- Conference Proceedings Paper
To incorporate market and non-market effects of climate change into a computable general equilibrium (CGE) model, we begin with the basic data that supports CGE models, the Social Accounting Matrix (SAM). We identify where environmental damage appears in these accounts, estimate the physical loss, and value the loss within this accounting structure. Our approach is an exercise in environmental accounting, augmenting the standard national income and product accounts to include environmental damage. Examples of applying the approach in two areas are provided: air pollution health effects and economy-atmosphere-land-agriculture interactions.
We estimate market and non-market effects of air pollution on human health for the U.S. for the period from 1970 to 2000. The pollutants include tropospheric ozone, nitrogen dioxide, sulfur dioxide, carbon monoxide, and particulate matter. The health effects from exposure to air pollution are integrated into the MIT Emissions Prediction and Policy Analysis (EPPA) model, a computable general equilibrium model of the economy that has been widely used to study climate change policy. Benefits of air pollution regulations in USA rose steadily from 1975 to 2000 from $50 billion to $400 billion (from 2.1% to 7.6% of market consumption). We also estimate the economic burden of uncontrolled levels of air pollution over that period. In another case study, we examine the health-related economic benefits and costs of policy actions for China. We found that economic burden of uncontrolled levels of air pollution is lower that in the U.S. because of lower wage rates but macroeconomic impact is bigger than in the U.S. (in 2000 the economic burden in the USA is 4.7% of market consumption, in China - it is 10% of market consumption).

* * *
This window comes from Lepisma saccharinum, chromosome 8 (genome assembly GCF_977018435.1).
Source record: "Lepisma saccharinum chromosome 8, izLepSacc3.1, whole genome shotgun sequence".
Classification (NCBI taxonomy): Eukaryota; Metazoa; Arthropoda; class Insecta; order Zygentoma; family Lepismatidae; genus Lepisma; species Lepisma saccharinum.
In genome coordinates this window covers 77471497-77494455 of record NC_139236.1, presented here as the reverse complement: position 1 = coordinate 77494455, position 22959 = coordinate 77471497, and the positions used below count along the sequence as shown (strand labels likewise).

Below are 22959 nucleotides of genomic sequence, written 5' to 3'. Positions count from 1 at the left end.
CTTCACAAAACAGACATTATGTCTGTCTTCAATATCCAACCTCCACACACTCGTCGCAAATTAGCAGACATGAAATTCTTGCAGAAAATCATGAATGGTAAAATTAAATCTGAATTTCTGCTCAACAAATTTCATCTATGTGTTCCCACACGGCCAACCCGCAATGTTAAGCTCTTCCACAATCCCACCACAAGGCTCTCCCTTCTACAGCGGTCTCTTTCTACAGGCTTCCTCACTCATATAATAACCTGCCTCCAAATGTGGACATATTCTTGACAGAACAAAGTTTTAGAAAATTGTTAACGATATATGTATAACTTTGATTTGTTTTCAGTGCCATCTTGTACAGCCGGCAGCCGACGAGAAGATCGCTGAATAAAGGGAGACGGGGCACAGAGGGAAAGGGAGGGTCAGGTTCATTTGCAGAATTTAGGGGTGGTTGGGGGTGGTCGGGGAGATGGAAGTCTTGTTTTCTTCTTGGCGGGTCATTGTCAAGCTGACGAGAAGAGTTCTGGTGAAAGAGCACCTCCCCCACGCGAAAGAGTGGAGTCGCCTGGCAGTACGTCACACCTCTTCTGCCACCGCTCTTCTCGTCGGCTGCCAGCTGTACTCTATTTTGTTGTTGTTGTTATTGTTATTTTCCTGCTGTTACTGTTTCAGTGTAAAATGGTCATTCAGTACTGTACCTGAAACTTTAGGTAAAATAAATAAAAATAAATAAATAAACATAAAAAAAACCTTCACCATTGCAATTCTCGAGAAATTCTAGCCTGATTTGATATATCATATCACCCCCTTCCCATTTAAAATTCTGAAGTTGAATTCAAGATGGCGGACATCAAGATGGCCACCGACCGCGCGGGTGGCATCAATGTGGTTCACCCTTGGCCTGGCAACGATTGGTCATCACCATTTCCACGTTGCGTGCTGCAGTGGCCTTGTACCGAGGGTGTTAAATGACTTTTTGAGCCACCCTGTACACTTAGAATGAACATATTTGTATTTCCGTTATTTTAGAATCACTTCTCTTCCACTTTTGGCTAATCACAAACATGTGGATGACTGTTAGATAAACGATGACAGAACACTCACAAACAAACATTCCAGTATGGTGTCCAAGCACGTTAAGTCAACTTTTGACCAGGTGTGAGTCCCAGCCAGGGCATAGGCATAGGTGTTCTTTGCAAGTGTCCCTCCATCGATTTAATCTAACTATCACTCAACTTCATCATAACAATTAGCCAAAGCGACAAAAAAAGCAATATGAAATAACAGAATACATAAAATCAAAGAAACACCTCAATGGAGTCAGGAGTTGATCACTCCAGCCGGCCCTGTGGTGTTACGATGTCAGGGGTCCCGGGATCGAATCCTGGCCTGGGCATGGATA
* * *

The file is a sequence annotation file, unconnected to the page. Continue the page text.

For assessing the impacts of environmental change on vegetation (crop productivity, forest productivity, pasture), we have augmented the EPPA model by further disaggregating the agricultural sector. This allows us to simulate economic effects of changes in yield (i.e., the productivity of cropland) on the regional economies of the world, including impacts on agricultural trade. We examine multiple scenarios where tropospheric ozone precursors are controlled or not, and where greenhouse gas emissions are abated or not. In general, a change in food consumption is smaller than a change in agriculture yield due to resource reallocation from or to the rest of the economy.